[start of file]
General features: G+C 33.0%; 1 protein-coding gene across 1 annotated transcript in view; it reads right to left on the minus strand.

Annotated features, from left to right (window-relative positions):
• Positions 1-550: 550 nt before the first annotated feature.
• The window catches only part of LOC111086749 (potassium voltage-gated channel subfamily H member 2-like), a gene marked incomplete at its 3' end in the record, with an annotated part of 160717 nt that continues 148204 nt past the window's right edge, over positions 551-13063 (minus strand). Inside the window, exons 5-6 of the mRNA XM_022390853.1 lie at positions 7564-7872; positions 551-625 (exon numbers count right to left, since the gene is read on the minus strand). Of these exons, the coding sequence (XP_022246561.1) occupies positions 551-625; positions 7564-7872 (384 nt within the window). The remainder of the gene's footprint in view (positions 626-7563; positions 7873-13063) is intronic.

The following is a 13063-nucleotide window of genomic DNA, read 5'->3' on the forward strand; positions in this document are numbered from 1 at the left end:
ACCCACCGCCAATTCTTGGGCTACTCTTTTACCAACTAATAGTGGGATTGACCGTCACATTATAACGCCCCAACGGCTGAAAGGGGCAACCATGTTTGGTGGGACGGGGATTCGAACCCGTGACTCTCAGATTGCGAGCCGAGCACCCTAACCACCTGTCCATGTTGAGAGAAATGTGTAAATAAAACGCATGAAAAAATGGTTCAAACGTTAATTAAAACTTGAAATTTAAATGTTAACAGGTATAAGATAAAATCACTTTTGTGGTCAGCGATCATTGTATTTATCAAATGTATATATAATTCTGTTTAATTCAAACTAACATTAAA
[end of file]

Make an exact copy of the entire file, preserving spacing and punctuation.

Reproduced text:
General features: G+C 33.0%; 1 protein-coding gene across 1 annotated transcript in view; it reads right to left on the minus strand.

Annotated features, from left to right (window-relative positions):
• Positions 1-550: 550 nt before the first annotated feature.
• The window catches only part of LOC111086749 (potassium voltage-gated channel subfamily H member 2-like), a gene marked incomplete at its 3' end in the record, with an annotated part of 160717 nt that continues 148204 nt past the window's right edge, over positions 551-13063 (minus strand). Inside the window, exons 5-6 of the mRNA XM_022390853.1 lie at positions 7564-7872; positions 551-625 (exon numbers count right to left, since the gene is read on the minus strand). Of these exons, the coding sequence (XP_022246561.1) occupies positions 551-625; positions 7564-7872 (384 nt within the window). The remainder of the gene's footprint in view (positions 626-7563; positions 7873-13063) is intronic.

The following is a 13063-nucleotide window of genomic DNA, read 5'->3' on the forward strand; positions in this document are numbered from 1 at the left end:
ACCCACCGCCAATTCTTGGGCTACTCTTTTACCAACTAATAGTGGGATTGACCGTCACATTATAACGCCCCAACGGCTGAAAGGGGCAACCATGTTTGGTGGGACGGGGATTCGAACCCGTGACTCTCAGATTGCGAGCCGAGCACCCTAACCACCTGTCCATGTTGAGAGAAATGTGTAAATAAAACGCATGAAAAAATGGTTCAAACGTTAATTAAAACTTGAAATTTAAATGTTAACAGGTATAAGATAAAATCACTTTTGTGGTCAGCGATCATTGTATTTATCAAATGTATATATAATTCTGTTTAATTCAAACTAACATTAAA